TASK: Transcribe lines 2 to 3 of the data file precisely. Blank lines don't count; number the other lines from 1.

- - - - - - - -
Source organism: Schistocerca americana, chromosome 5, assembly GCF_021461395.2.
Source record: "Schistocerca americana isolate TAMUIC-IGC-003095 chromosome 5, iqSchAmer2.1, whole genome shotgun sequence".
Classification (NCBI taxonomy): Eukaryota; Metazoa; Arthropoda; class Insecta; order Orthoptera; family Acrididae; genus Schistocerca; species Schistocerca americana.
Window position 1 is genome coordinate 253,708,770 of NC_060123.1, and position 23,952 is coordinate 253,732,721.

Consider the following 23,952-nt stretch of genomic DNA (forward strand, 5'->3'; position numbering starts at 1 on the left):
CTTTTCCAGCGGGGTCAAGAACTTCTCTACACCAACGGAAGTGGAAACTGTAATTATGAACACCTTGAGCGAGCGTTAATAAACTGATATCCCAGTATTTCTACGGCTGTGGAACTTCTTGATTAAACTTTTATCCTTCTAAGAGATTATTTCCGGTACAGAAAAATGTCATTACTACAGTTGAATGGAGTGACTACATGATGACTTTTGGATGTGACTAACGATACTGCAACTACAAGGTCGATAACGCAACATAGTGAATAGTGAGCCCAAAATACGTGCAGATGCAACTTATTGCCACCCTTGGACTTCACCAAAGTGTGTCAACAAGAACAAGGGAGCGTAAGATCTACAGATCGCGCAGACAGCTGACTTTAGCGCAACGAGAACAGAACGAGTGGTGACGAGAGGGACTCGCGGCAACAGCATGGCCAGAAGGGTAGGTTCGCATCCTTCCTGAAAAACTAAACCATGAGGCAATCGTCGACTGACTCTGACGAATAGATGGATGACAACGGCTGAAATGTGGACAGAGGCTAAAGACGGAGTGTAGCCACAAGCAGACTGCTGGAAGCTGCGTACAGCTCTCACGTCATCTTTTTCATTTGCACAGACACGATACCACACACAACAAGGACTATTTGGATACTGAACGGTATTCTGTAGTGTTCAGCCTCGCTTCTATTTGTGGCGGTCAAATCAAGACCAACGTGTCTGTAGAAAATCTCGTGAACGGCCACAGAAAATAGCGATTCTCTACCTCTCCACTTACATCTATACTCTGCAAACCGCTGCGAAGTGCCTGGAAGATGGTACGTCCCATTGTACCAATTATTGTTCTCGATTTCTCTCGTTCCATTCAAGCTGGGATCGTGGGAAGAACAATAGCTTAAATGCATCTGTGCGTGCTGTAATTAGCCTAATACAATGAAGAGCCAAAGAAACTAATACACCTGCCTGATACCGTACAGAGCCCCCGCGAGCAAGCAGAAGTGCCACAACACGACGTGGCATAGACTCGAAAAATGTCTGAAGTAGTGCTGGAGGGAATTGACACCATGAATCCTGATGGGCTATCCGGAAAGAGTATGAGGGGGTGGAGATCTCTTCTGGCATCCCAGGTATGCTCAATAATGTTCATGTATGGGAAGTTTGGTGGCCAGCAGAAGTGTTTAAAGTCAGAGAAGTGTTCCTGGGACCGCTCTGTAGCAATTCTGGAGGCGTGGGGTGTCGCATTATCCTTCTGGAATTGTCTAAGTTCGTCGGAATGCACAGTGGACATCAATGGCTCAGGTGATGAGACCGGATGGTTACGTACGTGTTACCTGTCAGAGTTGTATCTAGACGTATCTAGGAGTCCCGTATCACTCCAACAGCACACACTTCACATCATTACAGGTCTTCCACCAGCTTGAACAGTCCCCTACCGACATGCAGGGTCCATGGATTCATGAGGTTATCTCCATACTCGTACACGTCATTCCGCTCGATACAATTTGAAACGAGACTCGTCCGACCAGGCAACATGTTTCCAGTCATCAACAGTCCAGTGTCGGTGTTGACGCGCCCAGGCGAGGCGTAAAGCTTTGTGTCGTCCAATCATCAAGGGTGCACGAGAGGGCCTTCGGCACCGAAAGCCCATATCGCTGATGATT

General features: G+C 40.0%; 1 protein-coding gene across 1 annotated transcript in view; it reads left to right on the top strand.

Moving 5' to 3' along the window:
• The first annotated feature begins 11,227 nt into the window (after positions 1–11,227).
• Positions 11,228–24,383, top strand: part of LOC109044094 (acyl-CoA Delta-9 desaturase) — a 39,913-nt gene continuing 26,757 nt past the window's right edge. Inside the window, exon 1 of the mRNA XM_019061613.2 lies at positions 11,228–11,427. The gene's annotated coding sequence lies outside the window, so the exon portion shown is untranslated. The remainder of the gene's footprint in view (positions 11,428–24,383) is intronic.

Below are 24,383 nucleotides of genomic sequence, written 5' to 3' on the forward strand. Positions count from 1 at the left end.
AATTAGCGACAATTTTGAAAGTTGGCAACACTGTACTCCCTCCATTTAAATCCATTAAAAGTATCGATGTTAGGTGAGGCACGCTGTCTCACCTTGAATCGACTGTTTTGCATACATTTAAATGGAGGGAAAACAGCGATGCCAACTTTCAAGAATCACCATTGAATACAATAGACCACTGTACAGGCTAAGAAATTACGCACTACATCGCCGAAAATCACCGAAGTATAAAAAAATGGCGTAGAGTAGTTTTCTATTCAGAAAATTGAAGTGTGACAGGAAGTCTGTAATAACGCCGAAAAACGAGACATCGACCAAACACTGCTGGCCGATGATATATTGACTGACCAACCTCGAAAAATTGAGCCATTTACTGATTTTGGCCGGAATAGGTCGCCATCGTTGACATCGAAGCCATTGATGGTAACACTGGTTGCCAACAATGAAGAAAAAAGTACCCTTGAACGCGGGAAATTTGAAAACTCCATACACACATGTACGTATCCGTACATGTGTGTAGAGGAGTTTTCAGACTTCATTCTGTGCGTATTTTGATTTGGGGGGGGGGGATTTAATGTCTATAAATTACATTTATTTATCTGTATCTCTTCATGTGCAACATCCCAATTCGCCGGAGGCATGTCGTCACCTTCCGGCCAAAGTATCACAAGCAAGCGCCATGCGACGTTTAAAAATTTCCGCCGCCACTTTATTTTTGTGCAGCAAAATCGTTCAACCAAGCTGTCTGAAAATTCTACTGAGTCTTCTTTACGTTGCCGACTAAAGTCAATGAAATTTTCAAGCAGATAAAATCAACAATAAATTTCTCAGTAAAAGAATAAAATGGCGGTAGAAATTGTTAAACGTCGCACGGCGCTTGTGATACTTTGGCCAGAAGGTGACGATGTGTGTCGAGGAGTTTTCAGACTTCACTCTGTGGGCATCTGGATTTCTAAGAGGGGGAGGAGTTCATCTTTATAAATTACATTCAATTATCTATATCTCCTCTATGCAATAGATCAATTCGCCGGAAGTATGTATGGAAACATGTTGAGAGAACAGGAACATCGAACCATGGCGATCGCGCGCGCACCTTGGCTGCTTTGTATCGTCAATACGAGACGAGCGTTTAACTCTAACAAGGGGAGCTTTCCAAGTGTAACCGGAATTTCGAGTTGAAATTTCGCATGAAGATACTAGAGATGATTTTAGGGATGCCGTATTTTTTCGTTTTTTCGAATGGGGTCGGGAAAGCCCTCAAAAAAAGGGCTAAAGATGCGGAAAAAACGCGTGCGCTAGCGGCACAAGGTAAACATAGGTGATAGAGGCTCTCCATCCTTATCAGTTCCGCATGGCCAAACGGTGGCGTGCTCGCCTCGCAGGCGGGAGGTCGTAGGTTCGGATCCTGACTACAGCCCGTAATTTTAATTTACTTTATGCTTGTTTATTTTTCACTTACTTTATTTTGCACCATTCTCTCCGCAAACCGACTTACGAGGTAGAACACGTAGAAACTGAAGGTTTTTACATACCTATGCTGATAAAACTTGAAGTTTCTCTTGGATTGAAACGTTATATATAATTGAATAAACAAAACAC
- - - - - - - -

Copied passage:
Source record: "Schistocerca americana isolate TAMUIC-IGC-003095 chromosome 5, iqSchAmer2.1, whole genome shotgun sequence".
Classification (NCBI taxonomy): Eukaryota; Metazoa; Arthropoda; class Insecta; order Orthoptera; family Acrididae; genus Schistocerca; species Schistocerca americana.